The financing deal struck by iCreate Limited to shore up the business will end up pushing the company beyond the regulatory limit for listed junior market companies, but it’s banking on a proposal now under consideration by the Ministry of Finance to avoid the breach.
The company that went public in 2019 as a digital marketing training agency, but has since diversified into real estate and other business lines in search of revenue, got shareholder approval this week to convert its debt into equity–a transaction valued at around $600 million that calls for the issue of new shares to iCreate’s creditors.
The debt conversation is to be executed at a price of $1 per share, within a month, the company said. It would immediately put iCreate in breach of the $500-million upper limit for issued capital to which junior companies on the Jamaica Stock Exchange are subjected.
However, the Jamaican government is said to be in the process of lifting the cap to $750 million, the timeline for which is uncertain.
“With the debt conversion, the number of new shares will be over $600 million. The current shareholding is about $130 million. This will put the company just on the threshold of $750 million,” Wilson said, as he fielded questions about the resolutions at a shareholder meeting on Monday.
Five resolutions passed at the meeting authorised a capital raise, using an expanded suite of convertible debt involving various creditors, including Astronomical Holdings, Kintyre Holdings, JPS Pension Fund, Victoria Mutual Investments Limited, Kerry Spencer Young, Andrew Pairman, Dane Warren and Jevaughn Clarke. The lead arranger for the debt conversion scheme is VM Wealth Management Limited.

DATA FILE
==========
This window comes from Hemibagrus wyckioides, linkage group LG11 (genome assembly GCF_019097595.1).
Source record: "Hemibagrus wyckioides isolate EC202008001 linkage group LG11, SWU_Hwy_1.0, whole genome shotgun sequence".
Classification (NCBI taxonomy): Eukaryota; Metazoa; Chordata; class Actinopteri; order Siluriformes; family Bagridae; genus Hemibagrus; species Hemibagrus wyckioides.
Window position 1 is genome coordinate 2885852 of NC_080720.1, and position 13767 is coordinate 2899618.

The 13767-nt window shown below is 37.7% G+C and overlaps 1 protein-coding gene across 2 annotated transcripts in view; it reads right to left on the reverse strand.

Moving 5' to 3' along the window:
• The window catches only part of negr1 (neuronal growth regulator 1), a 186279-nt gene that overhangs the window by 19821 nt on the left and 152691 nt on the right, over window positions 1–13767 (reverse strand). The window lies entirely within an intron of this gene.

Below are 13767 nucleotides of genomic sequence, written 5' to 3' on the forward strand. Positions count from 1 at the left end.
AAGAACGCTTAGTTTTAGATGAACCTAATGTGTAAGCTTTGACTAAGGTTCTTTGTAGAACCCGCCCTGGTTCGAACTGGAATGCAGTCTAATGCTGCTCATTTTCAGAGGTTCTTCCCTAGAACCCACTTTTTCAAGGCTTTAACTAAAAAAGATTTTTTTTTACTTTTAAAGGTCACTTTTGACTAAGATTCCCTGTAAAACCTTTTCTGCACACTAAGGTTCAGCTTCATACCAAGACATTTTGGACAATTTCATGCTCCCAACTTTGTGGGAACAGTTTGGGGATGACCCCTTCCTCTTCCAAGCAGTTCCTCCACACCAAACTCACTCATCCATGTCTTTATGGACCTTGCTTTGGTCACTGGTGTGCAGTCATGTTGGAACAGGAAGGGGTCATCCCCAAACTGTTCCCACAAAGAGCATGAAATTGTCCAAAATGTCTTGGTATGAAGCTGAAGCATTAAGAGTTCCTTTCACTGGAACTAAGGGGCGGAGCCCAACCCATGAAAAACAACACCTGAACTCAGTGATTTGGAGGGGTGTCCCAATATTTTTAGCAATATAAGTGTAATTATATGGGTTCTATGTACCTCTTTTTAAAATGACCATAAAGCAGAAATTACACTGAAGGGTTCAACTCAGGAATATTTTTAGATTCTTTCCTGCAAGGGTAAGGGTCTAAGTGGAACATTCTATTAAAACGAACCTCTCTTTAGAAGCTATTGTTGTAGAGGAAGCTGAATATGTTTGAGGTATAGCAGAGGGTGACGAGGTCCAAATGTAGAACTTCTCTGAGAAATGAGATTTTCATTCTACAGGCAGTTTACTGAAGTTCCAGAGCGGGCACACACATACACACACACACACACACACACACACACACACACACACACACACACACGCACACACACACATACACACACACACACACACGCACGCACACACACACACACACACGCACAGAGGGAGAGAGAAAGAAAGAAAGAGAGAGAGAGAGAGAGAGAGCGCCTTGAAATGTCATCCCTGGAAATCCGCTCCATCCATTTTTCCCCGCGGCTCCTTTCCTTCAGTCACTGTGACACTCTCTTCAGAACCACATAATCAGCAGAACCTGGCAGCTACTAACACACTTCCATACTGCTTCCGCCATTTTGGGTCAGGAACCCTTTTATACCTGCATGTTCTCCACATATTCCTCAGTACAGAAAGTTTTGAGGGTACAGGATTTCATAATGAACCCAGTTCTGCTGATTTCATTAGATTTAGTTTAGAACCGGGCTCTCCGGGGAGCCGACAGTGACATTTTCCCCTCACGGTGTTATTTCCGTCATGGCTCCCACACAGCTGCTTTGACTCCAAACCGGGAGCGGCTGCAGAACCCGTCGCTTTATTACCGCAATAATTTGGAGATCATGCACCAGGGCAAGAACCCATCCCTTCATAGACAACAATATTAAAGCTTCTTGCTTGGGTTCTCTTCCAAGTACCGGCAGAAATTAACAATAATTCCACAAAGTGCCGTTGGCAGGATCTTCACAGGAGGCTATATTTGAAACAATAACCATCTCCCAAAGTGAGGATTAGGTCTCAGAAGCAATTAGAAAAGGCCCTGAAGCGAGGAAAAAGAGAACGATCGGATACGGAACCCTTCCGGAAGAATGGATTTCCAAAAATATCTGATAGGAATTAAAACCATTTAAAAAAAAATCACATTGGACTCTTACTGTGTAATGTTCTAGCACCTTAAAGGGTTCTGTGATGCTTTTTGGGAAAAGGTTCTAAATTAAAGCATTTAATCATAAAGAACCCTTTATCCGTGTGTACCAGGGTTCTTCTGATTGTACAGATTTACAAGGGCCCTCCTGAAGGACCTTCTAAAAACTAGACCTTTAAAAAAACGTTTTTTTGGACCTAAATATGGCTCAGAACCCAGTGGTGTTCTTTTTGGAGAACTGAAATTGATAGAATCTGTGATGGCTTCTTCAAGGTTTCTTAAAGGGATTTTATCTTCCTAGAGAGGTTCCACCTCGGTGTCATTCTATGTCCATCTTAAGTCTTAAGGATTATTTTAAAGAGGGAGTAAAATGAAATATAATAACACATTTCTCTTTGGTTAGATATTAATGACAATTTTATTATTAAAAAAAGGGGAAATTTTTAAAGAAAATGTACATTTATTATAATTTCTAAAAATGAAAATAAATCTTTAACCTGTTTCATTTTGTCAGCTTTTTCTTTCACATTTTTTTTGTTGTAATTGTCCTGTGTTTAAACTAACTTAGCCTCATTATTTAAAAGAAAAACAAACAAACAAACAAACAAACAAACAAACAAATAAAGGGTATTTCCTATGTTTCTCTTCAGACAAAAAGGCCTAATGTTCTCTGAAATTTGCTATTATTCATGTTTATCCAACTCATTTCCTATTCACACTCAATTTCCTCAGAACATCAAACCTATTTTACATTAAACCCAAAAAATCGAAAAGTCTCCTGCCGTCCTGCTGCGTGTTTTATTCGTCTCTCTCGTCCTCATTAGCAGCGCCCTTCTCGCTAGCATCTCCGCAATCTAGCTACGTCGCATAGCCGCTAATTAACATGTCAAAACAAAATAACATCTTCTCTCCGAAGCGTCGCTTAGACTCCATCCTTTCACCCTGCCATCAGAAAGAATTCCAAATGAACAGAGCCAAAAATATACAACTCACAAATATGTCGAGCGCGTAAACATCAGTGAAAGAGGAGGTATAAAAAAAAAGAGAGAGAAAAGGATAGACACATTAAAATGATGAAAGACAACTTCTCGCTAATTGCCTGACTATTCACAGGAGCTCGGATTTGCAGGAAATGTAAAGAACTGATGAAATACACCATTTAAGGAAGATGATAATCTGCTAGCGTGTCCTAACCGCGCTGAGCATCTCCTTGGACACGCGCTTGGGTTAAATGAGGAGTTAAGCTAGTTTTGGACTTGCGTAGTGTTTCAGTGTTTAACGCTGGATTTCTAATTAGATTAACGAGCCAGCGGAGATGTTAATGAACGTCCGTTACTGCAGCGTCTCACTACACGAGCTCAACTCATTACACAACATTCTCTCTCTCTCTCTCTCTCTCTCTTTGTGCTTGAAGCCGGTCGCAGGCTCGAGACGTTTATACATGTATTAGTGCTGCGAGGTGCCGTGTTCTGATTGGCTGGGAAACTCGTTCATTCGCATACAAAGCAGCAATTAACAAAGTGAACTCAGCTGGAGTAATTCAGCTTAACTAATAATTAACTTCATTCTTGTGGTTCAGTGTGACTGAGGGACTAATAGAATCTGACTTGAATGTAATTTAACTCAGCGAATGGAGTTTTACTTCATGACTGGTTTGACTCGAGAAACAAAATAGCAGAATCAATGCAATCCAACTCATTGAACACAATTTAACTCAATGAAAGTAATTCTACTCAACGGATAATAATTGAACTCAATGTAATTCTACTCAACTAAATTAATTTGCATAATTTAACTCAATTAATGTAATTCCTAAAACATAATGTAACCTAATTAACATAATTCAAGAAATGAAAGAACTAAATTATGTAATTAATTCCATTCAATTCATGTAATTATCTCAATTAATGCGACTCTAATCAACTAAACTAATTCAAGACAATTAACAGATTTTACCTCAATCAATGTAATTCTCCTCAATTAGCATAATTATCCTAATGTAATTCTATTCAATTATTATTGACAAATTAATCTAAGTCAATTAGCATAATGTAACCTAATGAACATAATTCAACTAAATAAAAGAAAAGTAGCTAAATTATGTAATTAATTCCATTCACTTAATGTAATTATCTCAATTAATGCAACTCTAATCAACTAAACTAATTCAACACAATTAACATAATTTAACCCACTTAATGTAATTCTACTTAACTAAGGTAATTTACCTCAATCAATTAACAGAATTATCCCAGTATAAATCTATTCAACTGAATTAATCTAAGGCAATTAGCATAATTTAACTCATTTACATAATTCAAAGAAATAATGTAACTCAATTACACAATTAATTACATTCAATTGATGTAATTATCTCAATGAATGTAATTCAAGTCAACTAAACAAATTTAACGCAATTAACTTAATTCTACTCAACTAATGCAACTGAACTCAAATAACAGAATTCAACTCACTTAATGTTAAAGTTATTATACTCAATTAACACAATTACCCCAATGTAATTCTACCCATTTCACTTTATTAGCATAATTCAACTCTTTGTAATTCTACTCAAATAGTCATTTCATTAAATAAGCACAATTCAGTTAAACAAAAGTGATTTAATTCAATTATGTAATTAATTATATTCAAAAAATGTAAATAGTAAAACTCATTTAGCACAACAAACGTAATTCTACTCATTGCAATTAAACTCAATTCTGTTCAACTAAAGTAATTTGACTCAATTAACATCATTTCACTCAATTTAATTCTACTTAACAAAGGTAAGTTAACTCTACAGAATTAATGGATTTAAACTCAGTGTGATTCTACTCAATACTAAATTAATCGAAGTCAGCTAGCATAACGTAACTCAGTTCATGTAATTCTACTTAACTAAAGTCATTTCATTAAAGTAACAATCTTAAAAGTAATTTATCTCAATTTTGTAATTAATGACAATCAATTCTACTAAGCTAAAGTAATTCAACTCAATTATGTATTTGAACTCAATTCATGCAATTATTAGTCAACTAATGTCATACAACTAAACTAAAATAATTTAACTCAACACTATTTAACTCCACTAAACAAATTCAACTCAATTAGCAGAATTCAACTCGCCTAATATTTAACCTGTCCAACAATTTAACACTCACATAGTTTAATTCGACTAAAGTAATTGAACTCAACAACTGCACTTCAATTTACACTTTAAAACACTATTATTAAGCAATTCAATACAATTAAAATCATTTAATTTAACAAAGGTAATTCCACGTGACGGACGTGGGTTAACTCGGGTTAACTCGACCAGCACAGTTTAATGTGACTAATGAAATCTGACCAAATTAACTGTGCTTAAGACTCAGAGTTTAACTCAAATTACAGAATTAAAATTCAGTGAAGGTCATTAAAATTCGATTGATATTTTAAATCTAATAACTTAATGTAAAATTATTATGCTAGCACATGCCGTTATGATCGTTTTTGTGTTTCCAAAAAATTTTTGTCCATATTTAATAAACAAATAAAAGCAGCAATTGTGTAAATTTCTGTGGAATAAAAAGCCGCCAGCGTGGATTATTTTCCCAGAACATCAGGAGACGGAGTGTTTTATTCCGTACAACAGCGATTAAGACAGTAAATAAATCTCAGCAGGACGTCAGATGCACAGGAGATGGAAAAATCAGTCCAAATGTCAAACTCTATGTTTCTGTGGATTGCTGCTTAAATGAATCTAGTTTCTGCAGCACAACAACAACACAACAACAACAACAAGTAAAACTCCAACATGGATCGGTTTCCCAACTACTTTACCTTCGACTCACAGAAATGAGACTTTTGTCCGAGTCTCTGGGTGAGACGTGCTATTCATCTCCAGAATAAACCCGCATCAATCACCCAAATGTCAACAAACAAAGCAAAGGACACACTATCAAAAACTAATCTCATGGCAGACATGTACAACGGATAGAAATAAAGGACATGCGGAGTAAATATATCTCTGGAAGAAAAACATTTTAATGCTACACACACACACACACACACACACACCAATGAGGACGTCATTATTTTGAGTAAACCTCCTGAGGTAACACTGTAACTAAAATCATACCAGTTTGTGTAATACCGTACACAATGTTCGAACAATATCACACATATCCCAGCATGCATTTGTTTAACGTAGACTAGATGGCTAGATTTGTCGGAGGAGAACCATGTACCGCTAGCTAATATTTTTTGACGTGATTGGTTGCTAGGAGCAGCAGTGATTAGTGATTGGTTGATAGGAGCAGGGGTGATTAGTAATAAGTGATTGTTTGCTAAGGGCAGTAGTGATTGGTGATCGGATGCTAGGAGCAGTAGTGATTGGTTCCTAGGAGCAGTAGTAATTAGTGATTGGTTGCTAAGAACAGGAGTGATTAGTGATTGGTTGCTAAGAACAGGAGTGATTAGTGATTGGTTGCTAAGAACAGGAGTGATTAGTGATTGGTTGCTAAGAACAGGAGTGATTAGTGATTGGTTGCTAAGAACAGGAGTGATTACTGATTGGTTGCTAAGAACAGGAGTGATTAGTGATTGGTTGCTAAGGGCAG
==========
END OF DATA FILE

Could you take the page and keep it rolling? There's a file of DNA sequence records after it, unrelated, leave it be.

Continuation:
The loan arrangements and debt conversion will finalise a leveraged buyout, LBO, of advertising company Visual Vibe Limited. The company plans to expand the operations at Visual Vibe, including increasing the number of mounted screen locations by 50 per cent by June of next year.
Wilson told the Financial Gleaner that in addition to funds from Visual Vibe’s free cash flow of about $72 million and loan proceeds, iCreate would be going after US$1.5 million ($230 million), of fresh equity capital from a rights issue within two months.
Meantime, Wilson told shareholders he was concerned about speculative pressure on iCreate’s share price, which has rocketed it from less than $1 in May to $4.76 at the end of July and sent it falling back to the vicinity of $1.90 recently.
“This kind of speculation and guessing does not bode well for us at iCreate as a company,” he said. “What I want to say to our shareholders is to hold off on speculation and wait until the company has put out the information as it relates to our transactions, and act upon that information that comes officially from the company.”
The possibility of the rights issue was first raised earlier this year.
Wilson told the Financial Gleaner that the recent trading activity in the stock, which has pushed the shares closer to the convertible debt scheme, which will be executed at $1 per share, had more to do with certain timelines agreed between the parties, rather than market conditions.
He also said the pricing for the convertible debt scheme was in line with iCreate’s outlook for the rights issue.
“When we were looking to do the rights issue, we were going to give a 50 per cent discount to offer a benefit to the shareholders. The private debt that we did is in line with what we planned to do with the rights issue,” Wilson said.
The offer price for the right’s issue is still to be finalised, but Wilson said the shares would still likely be sold at a discount.
The iCreate shares closed flat at $1.86 on Thursday, valuing the company at $574 million, or 17 times its book value of $33 million.
For the third quarter ending September, iCreate spun from a loss of $536,000 to profit of $6.9 million. Over nine months, its earnings have grown sixfold to $23 million.